I will have to say that the writing for me opened up—I was amazed at how much I enjoyed it, and how much passion I actually had for it. Because I had no idea, once I started writing, that it would become a huge part of who I am. I thought it would just be a passing thing. And it actually made me realize that I am a writer. So it was a huge eye-opener and it actually drastically changed my life.

[snipped]

I can't go more than a few days without writing now. It's become a part of my life, my personality. Writing has—most of my friendships now have come from my writing, people I've met. It's just a huge part of who I am, and it's actually where I'm thinking of going and maybe even making it a career at some point in the future. So it has— without fan fiction, I would have never found this creative part of me. I'm trying to find a good way to explain it. It's like I tapped this huge well of passion. And I never considered myself a creative person in my whole life. And it just opened me up to all these possibilities.

And I joined the RWA, which is Romance Writers of America. And with a writing critique group, I've been trying to rework "Violets" into something original. And the first thing I was told was, "Immediately take your story down. Because if you're going to write something similar, you don't want the fan fic version out there." Was the big thing. And I was told that if I wanted to publish something original, I shouldn't have the fan fic version up there, because everybody can read the fan fic version, so why read something original. And also because the publishing world looks down on fan fiction or it has. I think that's changing. But when I took it down, Fifty Shades of Grey hadn't come out yet.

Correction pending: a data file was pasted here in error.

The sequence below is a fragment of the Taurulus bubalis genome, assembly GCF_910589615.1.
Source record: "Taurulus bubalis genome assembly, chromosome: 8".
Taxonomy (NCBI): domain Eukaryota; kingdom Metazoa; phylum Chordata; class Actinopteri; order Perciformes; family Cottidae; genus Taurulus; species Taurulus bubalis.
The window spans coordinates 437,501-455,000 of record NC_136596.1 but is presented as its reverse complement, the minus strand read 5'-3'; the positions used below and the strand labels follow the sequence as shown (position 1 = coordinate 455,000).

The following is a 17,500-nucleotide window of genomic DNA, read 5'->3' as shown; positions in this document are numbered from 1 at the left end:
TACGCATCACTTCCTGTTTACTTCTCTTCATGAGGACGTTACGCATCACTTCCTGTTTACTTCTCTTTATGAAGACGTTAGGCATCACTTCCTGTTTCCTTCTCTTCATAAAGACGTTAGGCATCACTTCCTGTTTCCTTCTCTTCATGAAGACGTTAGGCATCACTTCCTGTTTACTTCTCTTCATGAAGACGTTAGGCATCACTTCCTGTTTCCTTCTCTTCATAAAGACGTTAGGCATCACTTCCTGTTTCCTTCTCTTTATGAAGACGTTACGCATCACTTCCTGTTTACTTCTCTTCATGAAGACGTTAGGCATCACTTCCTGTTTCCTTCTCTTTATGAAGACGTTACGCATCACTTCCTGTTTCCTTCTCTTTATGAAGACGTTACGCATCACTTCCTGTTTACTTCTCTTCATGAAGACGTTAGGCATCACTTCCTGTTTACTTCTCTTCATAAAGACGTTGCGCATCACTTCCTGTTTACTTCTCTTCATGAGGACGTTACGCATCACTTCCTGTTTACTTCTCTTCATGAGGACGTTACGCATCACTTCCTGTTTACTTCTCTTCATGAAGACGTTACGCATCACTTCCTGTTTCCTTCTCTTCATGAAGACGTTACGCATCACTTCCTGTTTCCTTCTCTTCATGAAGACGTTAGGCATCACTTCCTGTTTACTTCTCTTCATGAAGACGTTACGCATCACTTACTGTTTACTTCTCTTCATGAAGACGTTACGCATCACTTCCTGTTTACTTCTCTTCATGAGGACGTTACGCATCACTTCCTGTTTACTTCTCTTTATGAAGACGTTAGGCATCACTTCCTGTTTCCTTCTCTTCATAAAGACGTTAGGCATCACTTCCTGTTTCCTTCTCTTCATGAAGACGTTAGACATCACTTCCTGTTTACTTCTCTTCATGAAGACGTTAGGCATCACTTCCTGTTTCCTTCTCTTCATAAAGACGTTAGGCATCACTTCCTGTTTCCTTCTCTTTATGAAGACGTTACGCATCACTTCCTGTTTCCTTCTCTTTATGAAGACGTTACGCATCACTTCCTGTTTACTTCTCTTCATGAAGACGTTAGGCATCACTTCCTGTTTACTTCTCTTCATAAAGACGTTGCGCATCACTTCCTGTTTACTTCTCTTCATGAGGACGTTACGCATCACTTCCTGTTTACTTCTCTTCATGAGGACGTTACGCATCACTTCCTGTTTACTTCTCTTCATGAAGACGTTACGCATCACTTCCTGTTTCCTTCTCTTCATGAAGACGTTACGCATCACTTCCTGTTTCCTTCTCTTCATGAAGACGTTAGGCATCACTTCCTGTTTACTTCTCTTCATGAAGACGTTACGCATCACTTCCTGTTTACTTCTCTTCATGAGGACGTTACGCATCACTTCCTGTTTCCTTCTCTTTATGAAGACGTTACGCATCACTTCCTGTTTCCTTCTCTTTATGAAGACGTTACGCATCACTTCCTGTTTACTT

And so my writing and critique group has been very, very negative about fan fiction and so it's something that I don't really talk about with them. Just in general, the publishing world and those I have dealt with, have been—actually have told me to take down all of my fan fiction, and I have not done so. But I did take "Violets" down because I was actually reworking it into something original. But like I said, I feel really guilty about it. And especially since so many people still ask for copies, or still want to read it. Like, I was talking to my friend Katie, my fellow archivist, I was asking her, "What do you think I should do with this?" And we were discussing, well, maybe just giving out copies to those who PM me, or those who really have a passion for the story, and just asking them not to circulate it, might be the way to go. But, I don't know, I'm still really torn on that, I guess. What is the right thing to do?

[snipped]

And I feel—it was very hard for me to take it down. Very hard, but if I want it to go somewhere published, published-wise I was told that, "You can't have this out here." But I don't know if that's true anymore because Fifty Shades of Grey, you can actually still find the fan fic version of it. It's not that hard to find. So I'm wondering if— that's kind of changed my thought as well, as maybe it's not such a bad thing. And I'm finding in doing the original, in reworking it as an original historical, that I'm having to make so many changes that it's almost going to be not as recognizable at all.

References